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I have following issue: I'm parsing file which contains sets which contains atoms (smallest unbreakable information). Basically represented by:

class Atom {
    // Some data
    virtual void Hash(const char *dst); // Calculates checksum of data contained

    int Load(std::istream &stream) {} // Do stuff

};

class Set {
    std::vector<std::shared_ptr<Atom>> atoms;

    // Creates multiple atoms based on data in istream
    int Load(std::istream &stream)
    {
         while(/*...*/){
             Atom *atom = new Atom(); // Here's the problematic line
                                      // And I'd like to replace it by factory.Create()
             atom->Load(istream);
             atoms.push_pack(std::shared_ptr<Atom>(atom));
         }
    }
};

class File {
    std::vector<std::shared_ptr<Set>> sets;

    // Loads multiple Sets from istream
    int Load(std::istream &stream)
    {
         while(/*...*/){
             Set *set = new Set();
             set->Load(istream);
             sets.push_pack(std::shared_ptr<Sets>(set));
         }
    }
};

There are several other classes which are not important. The problem is that I have many different types of atoms (mostly differ in what type of hash they use to generate checksum), co I've got something like this:

class AtomMd5 : public Atom {
   virtual void Hash(const char *dst) {md5(dst, data); }
};

class AtomSha1 : public Atom { /* . . . */ };
class AtomSha256 : public Atom { /* . . . */ };
/* . . . */

And user chooses which Atom type should be used trough whole application. Atom type is set once and is never changed.


Factory pattern

I've decided to solve this using Factory pattern and I'm stuck with it. I want all instances of all classes be aware of which factory is in use, so I've came up with following ideas and I don't really like any of them:

Singleton

This just came to mind and I've killed this idea very quickly. The resulting product is a library which can be used by many threads by one application with different settings. I'd like to use dependency injection.

Neither using templates like Set<class Factory> and File<class Factory> is an option... Some new Atom implementations may come from user (outside library) in the future.


Implementation that would work in php/python, but won't work in C++

class AtomFactory {
    virtual Atom *Create() {return new Atom(); }
};

class AtomMd5Factory {
    virtual Atom *Create() {return static_cast<Atom*>(new AtomMd5()); }
};

/* . . . */
AtomFactory Set::factory; // Added to class
Set::Set(AtomFactory &factory)
{
    factory.Create(); // This would work (quite logical)
    this->factory = factory; // This would create new Factory with V-Table of AtomFactory,
                             // not V-Table of AtomMd5Factory (again expected, but won't
                             // help me)
}

AtomMd5Factory factory;
Set new_set(factory);

Implementation using new

This is the first one I've considered for real application and it's basically the same as previous one except *:

AtomFactory *Set::factory; // Added to class
Set::Set(AtomFactory *factory)
{
    factory->Create(); // This would work
    this->factory = factory; // This would too
}

But I'm not a fan of untraced references to objects on heap and this whole implementation screams for invalid pointer or memory leak.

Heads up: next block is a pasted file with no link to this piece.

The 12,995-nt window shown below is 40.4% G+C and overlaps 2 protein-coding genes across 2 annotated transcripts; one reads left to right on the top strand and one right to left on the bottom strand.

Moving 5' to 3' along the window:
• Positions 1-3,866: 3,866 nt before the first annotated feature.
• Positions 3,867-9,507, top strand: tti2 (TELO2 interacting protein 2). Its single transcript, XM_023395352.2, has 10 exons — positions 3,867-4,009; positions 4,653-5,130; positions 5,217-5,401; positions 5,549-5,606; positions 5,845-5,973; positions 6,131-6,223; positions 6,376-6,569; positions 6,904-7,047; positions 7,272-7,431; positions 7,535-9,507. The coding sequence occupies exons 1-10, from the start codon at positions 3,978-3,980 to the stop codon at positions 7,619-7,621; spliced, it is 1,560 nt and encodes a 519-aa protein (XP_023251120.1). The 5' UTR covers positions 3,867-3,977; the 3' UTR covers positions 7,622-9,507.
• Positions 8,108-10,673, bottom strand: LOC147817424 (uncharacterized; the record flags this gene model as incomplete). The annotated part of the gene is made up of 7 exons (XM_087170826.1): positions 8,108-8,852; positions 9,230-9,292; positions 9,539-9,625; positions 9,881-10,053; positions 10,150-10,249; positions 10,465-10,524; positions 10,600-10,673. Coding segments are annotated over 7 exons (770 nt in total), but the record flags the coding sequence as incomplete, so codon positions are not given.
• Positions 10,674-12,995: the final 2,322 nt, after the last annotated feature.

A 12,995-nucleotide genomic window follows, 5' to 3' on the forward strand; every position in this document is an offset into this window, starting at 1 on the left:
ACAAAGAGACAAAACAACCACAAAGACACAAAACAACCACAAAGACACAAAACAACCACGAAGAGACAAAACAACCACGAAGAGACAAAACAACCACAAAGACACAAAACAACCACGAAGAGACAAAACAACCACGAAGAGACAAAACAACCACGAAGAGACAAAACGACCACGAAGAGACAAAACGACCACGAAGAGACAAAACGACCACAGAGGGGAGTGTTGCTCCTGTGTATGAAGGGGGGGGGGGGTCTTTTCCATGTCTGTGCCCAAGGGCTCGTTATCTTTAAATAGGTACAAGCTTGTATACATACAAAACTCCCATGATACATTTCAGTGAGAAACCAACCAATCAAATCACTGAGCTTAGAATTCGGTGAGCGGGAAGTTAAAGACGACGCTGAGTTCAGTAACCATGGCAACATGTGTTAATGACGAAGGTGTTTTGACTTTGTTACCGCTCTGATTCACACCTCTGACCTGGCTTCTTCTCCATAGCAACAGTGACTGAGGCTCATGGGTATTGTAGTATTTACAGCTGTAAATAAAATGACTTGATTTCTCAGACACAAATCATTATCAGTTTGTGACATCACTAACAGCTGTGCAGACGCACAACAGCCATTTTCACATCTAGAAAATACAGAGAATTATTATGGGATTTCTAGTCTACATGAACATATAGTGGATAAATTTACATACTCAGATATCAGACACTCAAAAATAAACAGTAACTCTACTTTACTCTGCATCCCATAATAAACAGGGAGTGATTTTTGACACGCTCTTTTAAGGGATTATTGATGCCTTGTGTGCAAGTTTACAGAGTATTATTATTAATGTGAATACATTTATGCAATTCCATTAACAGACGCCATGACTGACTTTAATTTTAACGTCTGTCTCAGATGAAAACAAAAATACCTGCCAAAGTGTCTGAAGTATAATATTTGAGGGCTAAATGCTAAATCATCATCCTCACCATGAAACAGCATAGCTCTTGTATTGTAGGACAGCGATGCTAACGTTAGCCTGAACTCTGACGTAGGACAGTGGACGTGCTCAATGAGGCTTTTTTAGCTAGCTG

Implementation using std::shared_ptr

std::shared_ptr<AtomFactory> Set::factory; // Added to class
Set::Set(std::shared_ptr<AtomFactory> &factory)
{
    factory->Create(); // This would work
    this->factory = factory; // This would too
}

But isn't this much overhead? I don't know, it feels like overkill to me.


Container containing just function pointer:

class AtomFactory {
    typedef Atom *(*Callback) ();
    Atom* Create() { return callback(); }

    Callback callback;
};

AtomFactory Set::factory; // Added to class
Set::Set(AtomFactory &factory)
{
    factory.Create(); // This would work
    this->factory = factory; // This would also work
}

So these are my ideas, what do you think? What's your experience? What's the best way to do this?

share|improve this question
    
I want all instances of all classes be aware of which factory is in use - well, what instances and classes are you talking about? You've shown two classes, and nothing about where their instances come from or how they're used, so it's very difficult to say what is suitable. –  Useless Aug 8 '13 at 16:56
    
@Useless ah, I wanted to reduce amount of code to necessary minimum and I found it quite obvious what the code is meant to achieve. I've added Load methods I hope they bring some light to my question, if not so, please ask more question. I want to make it as clear and short as possible. –  Vyktor Aug 8 '13 at 17:04
    
So there are only two places (File::Load and Set::Load) that actually need to know the factory? Just pass it as an argument, then. –  Useless Aug 8 '13 at 17:12
    
If you have an interface whose only purpose is to expose a "call me with zero arguments, and I return something" method (a nullary method), replace it with std::function< return_type() >, which is about as expensive. If it is cheap to copy, or you can make it cheap to copy (under reference, pointer, shared pointer or value semantics), stuff it into the std::function by value. Ie, your factory type is std::function< std::shared_ptr<Atom>() > -- a nullary function that returns shared pointers to Atoms. If you have more requirements, this does not work. –  Yakk Aug 8 '13 at 17:12
    
@Yakk using std::function should work, every other configuration could be provided trough const Set &parent –  Vyktor Aug 8 '13 at 17:18

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